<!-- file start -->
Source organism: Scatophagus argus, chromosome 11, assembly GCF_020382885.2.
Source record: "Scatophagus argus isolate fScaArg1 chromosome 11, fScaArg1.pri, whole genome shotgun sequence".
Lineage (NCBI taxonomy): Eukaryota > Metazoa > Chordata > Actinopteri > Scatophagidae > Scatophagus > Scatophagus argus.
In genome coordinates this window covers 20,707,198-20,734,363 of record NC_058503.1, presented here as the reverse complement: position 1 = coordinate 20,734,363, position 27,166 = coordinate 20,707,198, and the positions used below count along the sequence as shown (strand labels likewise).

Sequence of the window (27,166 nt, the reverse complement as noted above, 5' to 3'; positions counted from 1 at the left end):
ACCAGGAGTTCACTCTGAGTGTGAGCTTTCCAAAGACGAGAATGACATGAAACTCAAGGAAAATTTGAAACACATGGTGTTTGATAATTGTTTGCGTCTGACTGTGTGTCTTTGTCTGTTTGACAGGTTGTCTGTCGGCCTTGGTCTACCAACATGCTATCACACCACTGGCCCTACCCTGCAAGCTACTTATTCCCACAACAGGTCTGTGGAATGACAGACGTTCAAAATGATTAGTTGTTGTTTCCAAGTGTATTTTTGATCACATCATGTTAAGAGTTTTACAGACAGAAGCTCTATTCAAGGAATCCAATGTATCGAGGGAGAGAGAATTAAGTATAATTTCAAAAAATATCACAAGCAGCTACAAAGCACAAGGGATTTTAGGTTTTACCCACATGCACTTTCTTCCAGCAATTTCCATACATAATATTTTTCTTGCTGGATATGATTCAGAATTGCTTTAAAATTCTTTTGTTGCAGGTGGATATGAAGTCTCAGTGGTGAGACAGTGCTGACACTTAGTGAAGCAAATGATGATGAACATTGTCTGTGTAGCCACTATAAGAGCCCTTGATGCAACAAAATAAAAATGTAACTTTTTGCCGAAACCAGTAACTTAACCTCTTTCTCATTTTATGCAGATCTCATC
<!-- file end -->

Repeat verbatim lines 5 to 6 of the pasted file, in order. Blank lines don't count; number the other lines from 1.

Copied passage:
Sequence of the window (27,166 nt, the reverse complement as noted above, 5' to 3'; positions counted from 1 at the left end):
ACCAGGAGTTCACTCTGAGTGTGAGCTTTCCAAAGACGAGAATGACATGAAACTCAAGGAAAATTTGAAACACATGGTGTTTGATAATTGTTTGCGTCTGACTGTGTGTCTTTGTCTGTTTGACAGGTTGTCTGTCGGCCTTGGTCTACCAACATGCTATCACACCACTGGCCCTACCCTGCAAGCTACTTATTCCCACAACAGGTCTGTGGAATGACAGACGTTCAAAATGATTAGTTGTTGTTTCCAAGTGTATTTTTGATCACATCATGTTAAGAGTTTTACAGACAGAAGCTCTATTCAAGGAATCCAATGTATCGAGGGAGAGAGAATTAAGTATAATTTCAAAAAATATCACAAGCAGCTACAAAGCACAAGGGATTTTAGGTTTTACCCACATGCACTTTCTTCCAGCAATTTCCATACATAATATTTTTCTTGCTGGATATGATTCAGAATTGCTTTAAAATTCTTTTGTTGCAGGTGGATATGAAGTCTCAGTGGTGAGACAGTGCTGACACTTAGTGAAGCAAATGATGATGAACATTGTCTGTGTAGCCACTATAAGAGCCCTTGATGCAACAAAATAAAAATGTAACTTTTTGCCGAAACCAGTAACTTAACCTCTTTCTCATTTTATGCAGATCTCATC